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Related: What does kansui do to dough in noodle making?

I'm looking to make my own 拉面-style noodles. I've read up a lot about kansui and making your own kansui with a powder mix of sodium and potassium carbonates. I've also seen some recipes that substitute kansui powder with baking soda.

Can I use baking soda to substitute for kansui? If so, in what proportions? If not, what other common ingredients can I use to substitute?

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(Taking random guesses here) You could try McGee's baked baking soda. That'll actually get you sodium carbonate. Or alternatively calcium hydroxide ("lime"), which is sold with home-canning supplies; I've found it at the local Walmart before. Be careful with these, of course. –  derobert Nov 2 '12 at 6:50
    
It looks like it should be OK to substitute. See NY times and Chowhound, no idea on proportings –  Stefan Dec 17 '12 at 7:22
    
@derobert you should make that an answer as an alternative to the traditional kansui –  Brendan Dec 30 '12 at 14:26

5 Answers 5

up vote 2 down vote accepted

Harold McGee tackled alkaline noodles a while back. He found that baking baking soda actually changes it from sodium bicarbonate to sodium carbonate. This is a reasonable substitute for the kansui called for in alkaline noodles and can be substituted 1:1 in recipes. The noodles may not get AS yellow as they would with both alkalines present in kansui but it's a small price to pay for not having to hunt down that ingredient.

http://www.nytimes.com/2010/09/15/dining/15curious.html?_r=0

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Since kansui is an ill defined substance and nothing more than a highly alkaline substance it is easily made at home. I have been doing it for years. Just put a quantity of baking soda ( sodium bicarbonate) on a tray ( dry, of course ) in a low oven for an hour or so. Voilà. It works like a charm. My basic pasta recipe is 3 cups semolina, 1 LEVEL teaspoon "kansui", salt and water. Fabulous. Salt is optional, for the three cups semolina I use a bit less than one cup water. If the semolina is very coarse grind it first in a blender (I use my K-Tec mill) but if fine no processing is necessary. Life can be easy.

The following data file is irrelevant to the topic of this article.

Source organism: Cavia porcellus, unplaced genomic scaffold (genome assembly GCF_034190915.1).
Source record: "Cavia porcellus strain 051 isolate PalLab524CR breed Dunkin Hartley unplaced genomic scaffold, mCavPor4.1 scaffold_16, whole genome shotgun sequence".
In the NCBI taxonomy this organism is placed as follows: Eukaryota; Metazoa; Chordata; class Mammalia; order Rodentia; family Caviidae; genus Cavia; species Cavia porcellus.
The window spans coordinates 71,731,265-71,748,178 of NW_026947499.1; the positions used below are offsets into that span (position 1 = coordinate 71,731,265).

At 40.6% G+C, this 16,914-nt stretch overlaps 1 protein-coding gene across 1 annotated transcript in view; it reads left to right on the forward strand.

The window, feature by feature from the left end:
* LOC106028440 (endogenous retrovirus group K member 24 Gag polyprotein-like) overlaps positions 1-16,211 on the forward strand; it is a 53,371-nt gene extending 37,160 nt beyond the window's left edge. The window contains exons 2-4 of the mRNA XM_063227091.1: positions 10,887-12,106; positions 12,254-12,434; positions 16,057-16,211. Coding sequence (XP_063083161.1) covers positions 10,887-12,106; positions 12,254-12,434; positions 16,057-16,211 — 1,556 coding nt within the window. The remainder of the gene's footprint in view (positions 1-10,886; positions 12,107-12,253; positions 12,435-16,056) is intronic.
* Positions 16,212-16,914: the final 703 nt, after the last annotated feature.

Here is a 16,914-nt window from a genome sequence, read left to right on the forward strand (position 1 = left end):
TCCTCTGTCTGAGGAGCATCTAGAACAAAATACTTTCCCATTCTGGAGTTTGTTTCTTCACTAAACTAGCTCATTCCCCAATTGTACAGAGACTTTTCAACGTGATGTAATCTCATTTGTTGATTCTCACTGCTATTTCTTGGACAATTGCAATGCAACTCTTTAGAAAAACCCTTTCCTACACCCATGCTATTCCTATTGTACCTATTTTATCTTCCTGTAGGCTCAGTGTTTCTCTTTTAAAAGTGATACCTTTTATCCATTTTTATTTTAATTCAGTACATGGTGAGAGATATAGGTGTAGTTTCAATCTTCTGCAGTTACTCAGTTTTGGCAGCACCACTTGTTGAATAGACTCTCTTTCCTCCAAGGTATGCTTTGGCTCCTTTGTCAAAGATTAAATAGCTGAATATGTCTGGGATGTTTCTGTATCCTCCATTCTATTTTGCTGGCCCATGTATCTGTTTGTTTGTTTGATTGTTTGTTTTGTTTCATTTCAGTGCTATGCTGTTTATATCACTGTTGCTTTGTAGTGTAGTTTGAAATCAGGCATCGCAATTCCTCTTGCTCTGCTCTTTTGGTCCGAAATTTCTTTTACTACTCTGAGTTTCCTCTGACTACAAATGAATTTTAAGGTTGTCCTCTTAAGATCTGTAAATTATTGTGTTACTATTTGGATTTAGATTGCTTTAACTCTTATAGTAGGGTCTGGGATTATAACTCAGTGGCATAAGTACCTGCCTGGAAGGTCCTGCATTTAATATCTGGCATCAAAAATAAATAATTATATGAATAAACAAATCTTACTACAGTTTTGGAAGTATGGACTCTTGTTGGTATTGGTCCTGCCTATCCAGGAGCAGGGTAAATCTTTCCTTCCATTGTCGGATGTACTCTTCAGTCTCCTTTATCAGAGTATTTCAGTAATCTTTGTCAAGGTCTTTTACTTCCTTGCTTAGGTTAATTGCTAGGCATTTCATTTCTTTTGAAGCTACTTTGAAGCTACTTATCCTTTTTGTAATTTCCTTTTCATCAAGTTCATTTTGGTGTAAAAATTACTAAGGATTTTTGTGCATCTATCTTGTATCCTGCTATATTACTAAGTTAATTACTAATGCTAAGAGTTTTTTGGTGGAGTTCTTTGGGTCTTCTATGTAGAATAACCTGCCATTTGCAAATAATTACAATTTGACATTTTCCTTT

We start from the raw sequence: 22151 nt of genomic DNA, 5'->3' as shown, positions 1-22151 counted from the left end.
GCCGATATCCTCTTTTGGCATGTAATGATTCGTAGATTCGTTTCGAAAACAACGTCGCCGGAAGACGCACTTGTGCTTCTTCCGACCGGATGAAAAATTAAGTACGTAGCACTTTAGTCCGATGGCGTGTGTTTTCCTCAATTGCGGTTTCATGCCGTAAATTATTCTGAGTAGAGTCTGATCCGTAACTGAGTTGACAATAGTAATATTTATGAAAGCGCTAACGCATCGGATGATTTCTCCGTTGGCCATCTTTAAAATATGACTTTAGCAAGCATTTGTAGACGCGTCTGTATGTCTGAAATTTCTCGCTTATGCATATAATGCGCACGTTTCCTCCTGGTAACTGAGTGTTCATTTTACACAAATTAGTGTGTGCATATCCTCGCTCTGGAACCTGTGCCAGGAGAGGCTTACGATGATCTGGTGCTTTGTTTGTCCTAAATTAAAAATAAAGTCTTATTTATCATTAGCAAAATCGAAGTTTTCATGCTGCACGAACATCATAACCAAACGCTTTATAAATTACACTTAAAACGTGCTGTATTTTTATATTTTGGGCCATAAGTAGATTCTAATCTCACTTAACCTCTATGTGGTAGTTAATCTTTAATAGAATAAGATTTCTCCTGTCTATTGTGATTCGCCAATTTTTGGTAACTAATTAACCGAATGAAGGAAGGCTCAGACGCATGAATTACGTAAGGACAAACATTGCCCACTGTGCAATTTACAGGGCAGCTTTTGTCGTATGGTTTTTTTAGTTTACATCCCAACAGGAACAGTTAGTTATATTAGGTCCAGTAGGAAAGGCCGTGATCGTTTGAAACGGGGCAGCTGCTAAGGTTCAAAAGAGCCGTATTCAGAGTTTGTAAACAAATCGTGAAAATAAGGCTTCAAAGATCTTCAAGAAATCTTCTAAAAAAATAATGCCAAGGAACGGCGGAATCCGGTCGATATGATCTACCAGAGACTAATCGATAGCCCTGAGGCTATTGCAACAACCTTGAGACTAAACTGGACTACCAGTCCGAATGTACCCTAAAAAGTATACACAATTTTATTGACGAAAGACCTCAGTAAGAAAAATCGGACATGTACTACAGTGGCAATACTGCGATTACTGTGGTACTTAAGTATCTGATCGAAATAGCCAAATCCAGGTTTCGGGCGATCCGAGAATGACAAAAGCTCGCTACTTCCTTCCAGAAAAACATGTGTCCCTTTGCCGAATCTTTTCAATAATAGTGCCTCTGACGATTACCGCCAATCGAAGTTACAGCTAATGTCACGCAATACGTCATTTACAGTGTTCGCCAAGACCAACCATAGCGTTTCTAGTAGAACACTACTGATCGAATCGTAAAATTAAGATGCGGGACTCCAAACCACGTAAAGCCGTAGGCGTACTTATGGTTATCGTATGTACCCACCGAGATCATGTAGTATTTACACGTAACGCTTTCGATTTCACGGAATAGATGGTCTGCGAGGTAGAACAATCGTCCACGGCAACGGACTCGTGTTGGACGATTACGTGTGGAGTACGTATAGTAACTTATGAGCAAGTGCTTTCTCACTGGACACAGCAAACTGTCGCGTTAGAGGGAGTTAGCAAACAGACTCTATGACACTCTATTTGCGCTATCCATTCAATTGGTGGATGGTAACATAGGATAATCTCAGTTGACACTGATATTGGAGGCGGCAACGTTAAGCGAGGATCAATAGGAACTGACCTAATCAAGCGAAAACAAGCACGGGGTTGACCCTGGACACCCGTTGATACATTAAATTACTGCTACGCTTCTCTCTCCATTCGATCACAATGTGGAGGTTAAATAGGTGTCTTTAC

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Suggestion, kansui makes fabulous spaghetti and noodles ( even some Italians add baking soda to their pasta mixture). Since kansui is virtually unavailable I learned to put dry baking soda in a tray in a low oven for an hour or so. It changes its chemical structure to sodium carbonate which is simply more alkali. I use 1/4 teaspoon per cup of regular all purpose flour and the results are outstanding. 2 cups flour 1/2 teaspoon "kansui" 1 Tablespoon gluten.
2 eggs plus enough water to make a large crumb mixture in the processor. No need to knead any more. The Kitchen Aid pasta roller does all the work. I find that resting periods ( just a few minutes) are very helpful. For noodles I use no. 4 on the KA, for spaghetti no. 3 A wonderful all purpose mixture, very firm, good taste. Also good for pot sticker wrappers.

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I "baked" baking soda for about one hour, low oven. It works miracles with my pasta. 2 cups plain flour, 1 level tablespoon gluten and 1 level teaspoon "baked baking soda" ( which has become sodium carbonate. Fabulous.

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I'm not sure about the exact proportions, but nearly every recipe I've seen written in English just uses baking soda. This page seems to have a good looking recipe for ramen that uses baking soda, so maybe base your proportions off of it. 拉面 recipe

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